How do the Wizards deal with that spacing? The easiest solution: let Antic shoot and deal with the consequences. Indiana has invented a number of junk switches to keep Hibbert in the lane when he's been on the court, and that's often caused problems elsewhere. Botched switches, open lanes, other players open, etc. But Antic hit just 33 percent from three for the season, is just 3-22 in the playoffs and is often a reluctant shooter. If he beats you, tip your cap. It's also worth noting that the Nene/Marcin Gortat combo has been relatively effective despite Atlanta's spacing; the Wizards are surrendering just 94.3 points/100 possessions against Atlanta with the two on the court at the same time, per NBAWowy.
But Antic could get hot, and that would require the Wizards to go small. Trevor Booker is a key player in this series for that reason, and that's good news. Booker's best game of the year came against the Hawks in December, when he dropped 24 and 14. One of his other standout games came in February, when he scored 12 points in 24 minutes to fuel Washington's blowout win. If he can defend well enough -- Atlanta's speed poses a bigger issue for him than Chicago's size, in my opinion -- he will get plenty of minutes. The Wizards may also want to consider going super small and playing Ariza at power forward in certain situations.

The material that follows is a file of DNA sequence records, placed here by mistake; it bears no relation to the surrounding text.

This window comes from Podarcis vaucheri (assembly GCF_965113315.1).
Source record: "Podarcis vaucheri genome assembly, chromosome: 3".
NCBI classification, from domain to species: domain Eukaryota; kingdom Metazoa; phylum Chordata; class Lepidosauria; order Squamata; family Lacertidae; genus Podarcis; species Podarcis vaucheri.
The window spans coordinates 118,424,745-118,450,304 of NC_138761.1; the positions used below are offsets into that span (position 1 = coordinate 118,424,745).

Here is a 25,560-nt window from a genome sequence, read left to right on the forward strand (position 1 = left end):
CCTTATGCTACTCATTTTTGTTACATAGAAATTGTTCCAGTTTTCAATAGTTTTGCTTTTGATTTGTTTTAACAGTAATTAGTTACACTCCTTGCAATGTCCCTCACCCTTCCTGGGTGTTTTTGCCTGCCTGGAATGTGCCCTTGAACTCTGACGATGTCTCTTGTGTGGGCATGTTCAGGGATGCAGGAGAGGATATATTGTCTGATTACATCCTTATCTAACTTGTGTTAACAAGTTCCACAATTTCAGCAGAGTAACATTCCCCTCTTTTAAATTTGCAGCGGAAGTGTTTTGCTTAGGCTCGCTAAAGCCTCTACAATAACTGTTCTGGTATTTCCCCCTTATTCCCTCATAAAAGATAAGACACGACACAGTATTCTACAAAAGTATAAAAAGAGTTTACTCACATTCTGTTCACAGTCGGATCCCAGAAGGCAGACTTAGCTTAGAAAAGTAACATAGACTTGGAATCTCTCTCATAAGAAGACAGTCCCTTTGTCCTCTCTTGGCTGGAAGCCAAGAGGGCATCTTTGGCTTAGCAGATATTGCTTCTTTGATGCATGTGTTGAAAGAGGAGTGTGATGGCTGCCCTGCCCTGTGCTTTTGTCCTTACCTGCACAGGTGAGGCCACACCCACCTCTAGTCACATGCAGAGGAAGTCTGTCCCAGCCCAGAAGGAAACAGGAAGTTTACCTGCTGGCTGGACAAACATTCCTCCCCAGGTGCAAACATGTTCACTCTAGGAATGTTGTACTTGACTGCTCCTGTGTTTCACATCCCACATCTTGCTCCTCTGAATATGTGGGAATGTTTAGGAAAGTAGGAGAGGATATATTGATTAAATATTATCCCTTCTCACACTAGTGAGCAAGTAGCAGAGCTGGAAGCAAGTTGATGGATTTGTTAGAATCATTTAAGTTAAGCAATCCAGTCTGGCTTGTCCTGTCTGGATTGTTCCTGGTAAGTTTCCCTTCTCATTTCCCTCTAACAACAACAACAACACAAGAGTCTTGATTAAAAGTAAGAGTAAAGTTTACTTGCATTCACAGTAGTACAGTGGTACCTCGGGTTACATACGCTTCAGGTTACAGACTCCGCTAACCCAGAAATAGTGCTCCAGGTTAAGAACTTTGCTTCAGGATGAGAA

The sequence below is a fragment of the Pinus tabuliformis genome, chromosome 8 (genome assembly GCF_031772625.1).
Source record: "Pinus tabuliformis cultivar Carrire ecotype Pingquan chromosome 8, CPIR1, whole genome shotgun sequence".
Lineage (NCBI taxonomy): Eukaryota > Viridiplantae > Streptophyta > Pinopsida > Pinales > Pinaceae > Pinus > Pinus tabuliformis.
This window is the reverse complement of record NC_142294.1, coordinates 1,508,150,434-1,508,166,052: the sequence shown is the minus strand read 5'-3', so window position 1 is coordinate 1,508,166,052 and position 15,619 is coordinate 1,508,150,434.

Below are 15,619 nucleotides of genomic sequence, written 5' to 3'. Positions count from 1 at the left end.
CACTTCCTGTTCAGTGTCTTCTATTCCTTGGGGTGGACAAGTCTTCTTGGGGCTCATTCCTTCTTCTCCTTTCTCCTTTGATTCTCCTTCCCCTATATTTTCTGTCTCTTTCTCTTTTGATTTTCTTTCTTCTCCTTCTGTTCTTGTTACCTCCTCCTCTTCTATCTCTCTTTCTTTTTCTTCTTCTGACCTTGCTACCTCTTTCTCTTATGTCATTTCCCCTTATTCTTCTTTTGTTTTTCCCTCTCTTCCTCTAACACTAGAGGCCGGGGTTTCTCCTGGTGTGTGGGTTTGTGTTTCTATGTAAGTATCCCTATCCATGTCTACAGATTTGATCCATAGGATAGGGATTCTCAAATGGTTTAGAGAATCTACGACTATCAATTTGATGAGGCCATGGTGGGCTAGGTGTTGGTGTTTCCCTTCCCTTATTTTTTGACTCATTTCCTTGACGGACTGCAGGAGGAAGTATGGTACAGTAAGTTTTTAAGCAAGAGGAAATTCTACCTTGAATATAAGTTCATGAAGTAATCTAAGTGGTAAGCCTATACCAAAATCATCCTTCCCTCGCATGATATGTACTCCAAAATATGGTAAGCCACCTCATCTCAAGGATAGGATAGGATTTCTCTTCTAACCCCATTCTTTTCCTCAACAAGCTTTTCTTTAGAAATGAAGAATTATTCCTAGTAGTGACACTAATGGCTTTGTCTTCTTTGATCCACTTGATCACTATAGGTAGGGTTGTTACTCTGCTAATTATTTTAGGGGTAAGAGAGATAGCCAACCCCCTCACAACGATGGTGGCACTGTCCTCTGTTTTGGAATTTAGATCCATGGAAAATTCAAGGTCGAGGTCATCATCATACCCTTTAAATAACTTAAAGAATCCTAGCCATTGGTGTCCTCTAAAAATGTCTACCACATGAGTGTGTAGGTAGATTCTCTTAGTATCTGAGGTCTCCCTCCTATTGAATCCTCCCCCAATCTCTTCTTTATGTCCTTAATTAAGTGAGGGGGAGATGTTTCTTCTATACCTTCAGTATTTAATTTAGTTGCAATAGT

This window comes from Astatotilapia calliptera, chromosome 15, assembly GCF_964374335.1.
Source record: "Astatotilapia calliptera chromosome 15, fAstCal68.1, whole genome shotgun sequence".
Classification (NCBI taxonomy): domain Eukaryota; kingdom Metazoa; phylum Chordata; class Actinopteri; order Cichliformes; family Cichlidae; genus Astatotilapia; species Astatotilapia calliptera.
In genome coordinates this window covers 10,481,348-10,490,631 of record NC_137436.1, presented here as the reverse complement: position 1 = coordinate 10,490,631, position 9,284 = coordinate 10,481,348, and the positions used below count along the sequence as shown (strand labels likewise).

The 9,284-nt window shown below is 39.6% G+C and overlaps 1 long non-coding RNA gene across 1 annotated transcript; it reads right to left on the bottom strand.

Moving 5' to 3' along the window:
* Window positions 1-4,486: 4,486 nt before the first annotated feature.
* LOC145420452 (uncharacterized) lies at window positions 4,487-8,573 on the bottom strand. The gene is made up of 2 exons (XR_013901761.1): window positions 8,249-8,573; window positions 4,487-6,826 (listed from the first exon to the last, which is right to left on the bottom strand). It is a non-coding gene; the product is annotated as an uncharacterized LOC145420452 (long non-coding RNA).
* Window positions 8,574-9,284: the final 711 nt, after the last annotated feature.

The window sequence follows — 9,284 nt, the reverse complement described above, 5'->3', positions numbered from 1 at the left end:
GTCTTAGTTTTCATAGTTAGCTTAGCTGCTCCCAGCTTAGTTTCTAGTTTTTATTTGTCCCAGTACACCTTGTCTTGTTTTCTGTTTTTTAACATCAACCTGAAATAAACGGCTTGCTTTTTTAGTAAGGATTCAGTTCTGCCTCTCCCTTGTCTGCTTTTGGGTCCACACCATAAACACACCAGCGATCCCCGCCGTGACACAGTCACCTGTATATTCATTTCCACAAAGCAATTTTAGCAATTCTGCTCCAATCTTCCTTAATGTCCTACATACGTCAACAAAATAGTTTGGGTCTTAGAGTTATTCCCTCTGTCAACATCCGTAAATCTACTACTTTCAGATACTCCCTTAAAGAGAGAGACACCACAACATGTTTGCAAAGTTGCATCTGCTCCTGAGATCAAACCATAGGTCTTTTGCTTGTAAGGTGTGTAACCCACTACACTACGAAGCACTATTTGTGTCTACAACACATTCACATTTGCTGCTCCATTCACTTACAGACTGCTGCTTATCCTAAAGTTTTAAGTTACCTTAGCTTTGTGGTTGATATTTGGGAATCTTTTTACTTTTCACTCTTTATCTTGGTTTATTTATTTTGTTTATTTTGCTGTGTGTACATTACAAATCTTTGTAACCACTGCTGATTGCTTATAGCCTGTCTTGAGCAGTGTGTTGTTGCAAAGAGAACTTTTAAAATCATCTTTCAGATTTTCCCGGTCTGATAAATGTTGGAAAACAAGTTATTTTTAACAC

I would also think that Ariza will get plenty of time on Teague, shifting Beal onto Korver and Wall onto Carroll. That makes a lot of sense, though Wall will need to be careful to account for Carroll's solid cutting ability.
On the other end, this needs to be a Wall-dominated series. The instinct will be to go inside, but Millsap and Antic are sturdier than one would think. Wall has to be aggressive and on point because the Hawks have nobody that can guard him. Teague is brutal defensively, Korver is underrated but not quick enough and Carroll is better against taller players. Nobody off Atlanta's bench -- Shelvin Mack, Lou Williams -- can come in and do the job. Wall averaged 21 and 10 assists against Atlanta during the regular season, though he didn't shoot especially well. He can be even better.
No question about it: both series are winnable. In fact, I'll predict the Wizards win both series. But each presents issues that we should not brush aside.